This year the Nobel Peace prize has been awarded to internationally known Pakistani Malala Youzsafzai and to unknown Indian Kailash Satyarthi, both of whom have been child rights activists. According to the Norwegian Nobel Institute, Kailash Satyarthi had been in the running for the coveted peace prize for over half a decade now.
Satyarthi studied engineering and gave up his career as an electrical engineer to start the ‘Save Childhood Movement’. His NGO has been leading the movement to eliminate child trafficking and child labour in India. In an interview to a leading English daily in India about four months ago, he said, “My philosophy is that I am a friend of the children. I don’t think anyone should see them as pitiable subjects or charity. That is old people’s rhetoric. People often relate childish behaviour to stupidity or foolishness. This mindset needs to change. I want to level the playing field where I can learn from the children. Something I can learn from children is transparency. They are innocent, straightforward, and have no biases. I relate children to simplicity and I think that my friendship with children has a much deeper meaning than others.”
The Nobel Prize Committee announced that India’s Satyarthi and Pakistan’s Malala Yousafzai were awarded for “showing great personal courage and in their struggle against the suppression of children and for the right of all children to education”. 17-year-old Yousafzai is the youngest winner of the coveted prize.
Many in the NGO circle know Satyarthi but beyond that he is an unknown Indian. Kingshuk Nag, A Delhi-based senior journalist writes
“I have a confession to make. I had not heard of Kailash Satyarthi till the news broke about him being awarded the Nobel peace prize for 2014. I checked with many friends; none of them had any clue about who he was. All this is not a reflection on the Nobel committee but a commentary on people like us (PLU) who think that they are aware citizens but are ignorance personified. And the blame for this ignorance is on the media of the country, who are responsible directly and indirectly for holding a mirror on to happenings in the country. Of course, I am part of the media and therefore this is a reflection on my work too.”
Despite spending a lifetime fighting against the practice of child labour, Kailash Satyarthi was ignored by the media. Is it because child labour, female trafficking, hunger or poverty is not news worthy? But then again, why blame the media alone when even the governments have not recognized Satyarthi’s noble campaign for the eradication of child labour and trafficking all these years? Even in NGO circles in India the news has come as a surprise, albeit a pleasant one for many.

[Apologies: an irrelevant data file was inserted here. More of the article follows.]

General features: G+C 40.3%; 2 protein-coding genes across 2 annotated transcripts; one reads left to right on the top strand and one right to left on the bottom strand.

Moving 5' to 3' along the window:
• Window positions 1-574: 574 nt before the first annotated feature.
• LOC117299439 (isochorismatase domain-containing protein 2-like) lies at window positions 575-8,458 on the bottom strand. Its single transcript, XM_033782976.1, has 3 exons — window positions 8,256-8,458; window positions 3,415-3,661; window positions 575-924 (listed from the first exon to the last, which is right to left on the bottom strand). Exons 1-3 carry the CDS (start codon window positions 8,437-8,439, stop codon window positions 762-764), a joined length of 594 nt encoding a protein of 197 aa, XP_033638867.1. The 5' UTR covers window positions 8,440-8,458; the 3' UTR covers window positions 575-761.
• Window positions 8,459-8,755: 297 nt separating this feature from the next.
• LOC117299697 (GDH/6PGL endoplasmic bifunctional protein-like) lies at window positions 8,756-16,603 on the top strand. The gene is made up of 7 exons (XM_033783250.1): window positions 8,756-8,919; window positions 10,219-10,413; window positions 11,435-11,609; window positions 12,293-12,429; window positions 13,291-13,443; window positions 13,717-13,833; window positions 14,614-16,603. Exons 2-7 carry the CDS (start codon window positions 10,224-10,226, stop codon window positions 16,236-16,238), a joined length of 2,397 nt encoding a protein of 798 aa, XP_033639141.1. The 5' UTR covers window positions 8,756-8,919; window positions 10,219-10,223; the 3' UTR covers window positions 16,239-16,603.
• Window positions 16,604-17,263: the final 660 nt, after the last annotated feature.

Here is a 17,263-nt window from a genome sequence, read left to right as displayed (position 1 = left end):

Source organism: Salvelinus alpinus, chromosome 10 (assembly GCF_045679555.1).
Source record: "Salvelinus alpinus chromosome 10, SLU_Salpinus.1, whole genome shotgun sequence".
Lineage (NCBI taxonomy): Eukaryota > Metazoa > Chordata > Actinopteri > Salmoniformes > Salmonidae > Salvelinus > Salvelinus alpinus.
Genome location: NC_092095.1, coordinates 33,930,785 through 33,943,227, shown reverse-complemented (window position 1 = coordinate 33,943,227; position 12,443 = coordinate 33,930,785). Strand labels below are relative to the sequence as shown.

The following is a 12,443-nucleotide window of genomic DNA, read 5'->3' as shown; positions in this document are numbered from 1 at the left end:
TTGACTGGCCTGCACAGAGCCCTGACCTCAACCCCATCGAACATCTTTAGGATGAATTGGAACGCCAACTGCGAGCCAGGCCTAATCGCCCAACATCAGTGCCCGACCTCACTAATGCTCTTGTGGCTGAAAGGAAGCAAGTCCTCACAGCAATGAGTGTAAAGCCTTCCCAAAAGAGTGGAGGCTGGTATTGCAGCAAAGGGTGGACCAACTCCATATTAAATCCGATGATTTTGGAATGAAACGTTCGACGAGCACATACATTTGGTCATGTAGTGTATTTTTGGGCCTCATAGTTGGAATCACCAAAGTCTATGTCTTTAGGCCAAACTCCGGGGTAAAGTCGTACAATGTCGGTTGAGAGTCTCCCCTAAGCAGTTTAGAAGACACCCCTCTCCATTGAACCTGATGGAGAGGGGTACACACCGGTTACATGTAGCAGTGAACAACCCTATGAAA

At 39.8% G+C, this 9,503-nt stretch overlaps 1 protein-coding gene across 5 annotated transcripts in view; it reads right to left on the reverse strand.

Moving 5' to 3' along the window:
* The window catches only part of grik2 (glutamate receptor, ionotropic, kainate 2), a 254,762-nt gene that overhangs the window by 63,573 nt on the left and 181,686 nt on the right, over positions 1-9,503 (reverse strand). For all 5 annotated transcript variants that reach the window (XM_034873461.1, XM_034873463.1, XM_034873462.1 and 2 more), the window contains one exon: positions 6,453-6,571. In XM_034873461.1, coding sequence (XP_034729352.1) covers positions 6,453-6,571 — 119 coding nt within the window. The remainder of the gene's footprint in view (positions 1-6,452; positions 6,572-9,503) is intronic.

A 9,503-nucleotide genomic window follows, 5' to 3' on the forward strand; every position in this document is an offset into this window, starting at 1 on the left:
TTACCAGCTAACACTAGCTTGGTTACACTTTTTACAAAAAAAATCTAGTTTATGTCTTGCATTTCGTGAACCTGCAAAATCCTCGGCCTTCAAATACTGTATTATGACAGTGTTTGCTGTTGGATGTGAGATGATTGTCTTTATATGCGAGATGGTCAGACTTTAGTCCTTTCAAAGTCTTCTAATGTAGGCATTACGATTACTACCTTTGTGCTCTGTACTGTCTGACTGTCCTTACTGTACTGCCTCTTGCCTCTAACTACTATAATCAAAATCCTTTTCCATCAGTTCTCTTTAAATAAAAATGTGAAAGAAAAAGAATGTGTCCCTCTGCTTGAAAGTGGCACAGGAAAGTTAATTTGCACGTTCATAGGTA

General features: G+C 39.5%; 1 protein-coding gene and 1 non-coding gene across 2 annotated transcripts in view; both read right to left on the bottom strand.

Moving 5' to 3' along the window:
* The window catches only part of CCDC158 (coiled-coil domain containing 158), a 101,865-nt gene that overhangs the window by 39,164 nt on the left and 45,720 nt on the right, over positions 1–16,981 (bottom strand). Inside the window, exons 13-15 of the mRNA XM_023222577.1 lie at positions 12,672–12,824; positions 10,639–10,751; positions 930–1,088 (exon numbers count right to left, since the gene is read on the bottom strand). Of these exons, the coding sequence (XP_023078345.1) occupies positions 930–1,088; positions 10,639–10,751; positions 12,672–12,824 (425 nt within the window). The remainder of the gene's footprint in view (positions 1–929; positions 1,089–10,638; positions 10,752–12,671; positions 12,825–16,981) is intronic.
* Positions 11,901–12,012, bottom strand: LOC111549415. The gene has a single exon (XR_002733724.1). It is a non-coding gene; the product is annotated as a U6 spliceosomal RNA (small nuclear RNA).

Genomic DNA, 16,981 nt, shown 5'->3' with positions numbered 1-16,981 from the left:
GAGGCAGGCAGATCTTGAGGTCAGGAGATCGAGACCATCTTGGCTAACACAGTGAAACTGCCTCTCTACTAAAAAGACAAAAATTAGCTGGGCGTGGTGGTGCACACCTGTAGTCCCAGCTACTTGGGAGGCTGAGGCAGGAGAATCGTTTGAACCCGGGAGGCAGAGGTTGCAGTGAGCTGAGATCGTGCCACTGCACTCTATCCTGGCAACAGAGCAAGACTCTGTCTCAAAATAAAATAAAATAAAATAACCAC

Sudhanshu Joshi, a US based social scientist writes that Kailash Satyarthi was systematically ignored by successive Indian governments. He was never considered for national awards so this serves as a wakeup call for those who continue to ignore his campaign. He took up issues of children’s Labour at the international level and drew the attention of OECD countries to enhance their support for global impact on education, which subsequently brought Brazil and China on board to create the Global Taskforce on child labour and education.
It is interesting to note that a section of people associated with the development sector in India, have a different take on Satyarthi’s contributions. Basically they say he does not deserve the Nobel peace prize. How is it that many foreign, i.e. Non-Indian institutions have awarded him for his contributions and not a single Indian organisation nor the Indian government has recognised his contributions on child rights? Could this be because the societies in the third world countries do not recognise the issue of child labour and accept all that is happening in their midst as normal? When the state does not take cognisance of an issue, the media also generally does not see it as news worthy.
It is high time the ‘invisible’ persons who work towards the empowerment of communities are recognized by their countries much before the Nobel Institute sees their global contributions.
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